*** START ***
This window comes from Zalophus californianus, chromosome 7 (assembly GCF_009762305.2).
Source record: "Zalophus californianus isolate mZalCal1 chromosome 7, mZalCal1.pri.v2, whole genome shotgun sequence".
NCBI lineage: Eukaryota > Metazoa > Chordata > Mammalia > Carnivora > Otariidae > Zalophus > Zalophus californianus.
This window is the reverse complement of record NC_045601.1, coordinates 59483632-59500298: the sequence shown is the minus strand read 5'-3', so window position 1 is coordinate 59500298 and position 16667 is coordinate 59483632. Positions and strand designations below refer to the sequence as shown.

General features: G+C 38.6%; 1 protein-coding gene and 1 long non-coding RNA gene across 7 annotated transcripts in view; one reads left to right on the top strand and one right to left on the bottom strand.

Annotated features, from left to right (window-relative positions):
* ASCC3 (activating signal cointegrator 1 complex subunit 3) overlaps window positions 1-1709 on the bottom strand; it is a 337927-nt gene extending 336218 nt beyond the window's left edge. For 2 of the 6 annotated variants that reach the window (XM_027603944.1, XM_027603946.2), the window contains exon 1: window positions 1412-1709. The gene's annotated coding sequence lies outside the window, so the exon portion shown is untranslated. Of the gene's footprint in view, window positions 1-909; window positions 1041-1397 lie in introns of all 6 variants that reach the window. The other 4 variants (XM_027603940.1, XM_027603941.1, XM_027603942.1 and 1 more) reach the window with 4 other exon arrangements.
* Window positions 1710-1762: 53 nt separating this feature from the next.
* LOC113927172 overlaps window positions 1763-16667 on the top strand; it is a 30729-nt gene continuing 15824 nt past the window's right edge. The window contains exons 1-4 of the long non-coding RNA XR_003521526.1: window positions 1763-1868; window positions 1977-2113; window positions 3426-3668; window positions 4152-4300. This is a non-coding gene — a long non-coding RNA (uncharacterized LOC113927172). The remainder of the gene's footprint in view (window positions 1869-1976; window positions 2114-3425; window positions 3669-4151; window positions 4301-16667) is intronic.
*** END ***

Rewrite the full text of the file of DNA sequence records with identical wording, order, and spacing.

This window comes from Zalophus californianus, chromosome 7 (assembly GCF_009762305.2).
Source record: "Zalophus californianus isolate mZalCal1 chromosome 7, mZalCal1.pri.v2, whole genome shotgun sequence".
NCBI lineage: Eukaryota > Metazoa > Chordata > Mammalia > Carnivora > Otariidae > Zalophus > Zalophus californianus.
This window is the reverse complement of record NC_045601.1, coordinates 59483632-59500298: the sequence shown is the minus strand read 5'-3', so window position 1 is coordinate 59500298 and position 16667 is coordinate 59483632. Positions and strand designations below refer to the sequence as shown.

General features: G+C 38.6%; 1 protein-coding gene and 1 long non-coding RNA gene across 7 annotated transcripts in view; one reads left to right on the top strand and one right to left on the bottom strand.

Annotated features, from left to right (window-relative positions):
* ASCC3 (activating signal cointegrator 1 complex subunit 3) overlaps window positions 1-1709 on the bottom strand; it is a 337927-nt gene extending 336218 nt beyond the window's left edge. For 2 of the 6 annotated variants that reach the window (XM_027603944.1, XM_027603946.2), the window contains exon 1: window positions 1412-1709. The gene's annotated coding sequence lies outside the window, so the exon portion shown is untranslated. Of the gene's footprint in view, window positions 1-909; window positions 1041-1397 lie in introns of all 6 variants that reach the window. The other 4 variants (XM_027603940.1, XM_027603941.1, XM_027603942.1 and 1 more) reach the window with 4 other exon arrangements.
* Window positions 1710-1762: 53 nt separating this feature from the next.
* LOC113927172 overlaps window positions 1763-16667 on the top strand; it is a 30729-nt gene continuing 15824 nt past the window's right edge. The window contains exons 1-4 of the long non-coding RNA XR_003521526.1: window positions 1763-1868; window positions 1977-2113; window positions 3426-3668; window positions 4152-4300. This is a non-coding gene — a long non-coding RNA (uncharacterized LOC113927172). The remainder of the gene's footprint in view (window positions 1869-1976; window positions 2114-3425; window positions 3669-4151; window positions 4301-16667) is intronic.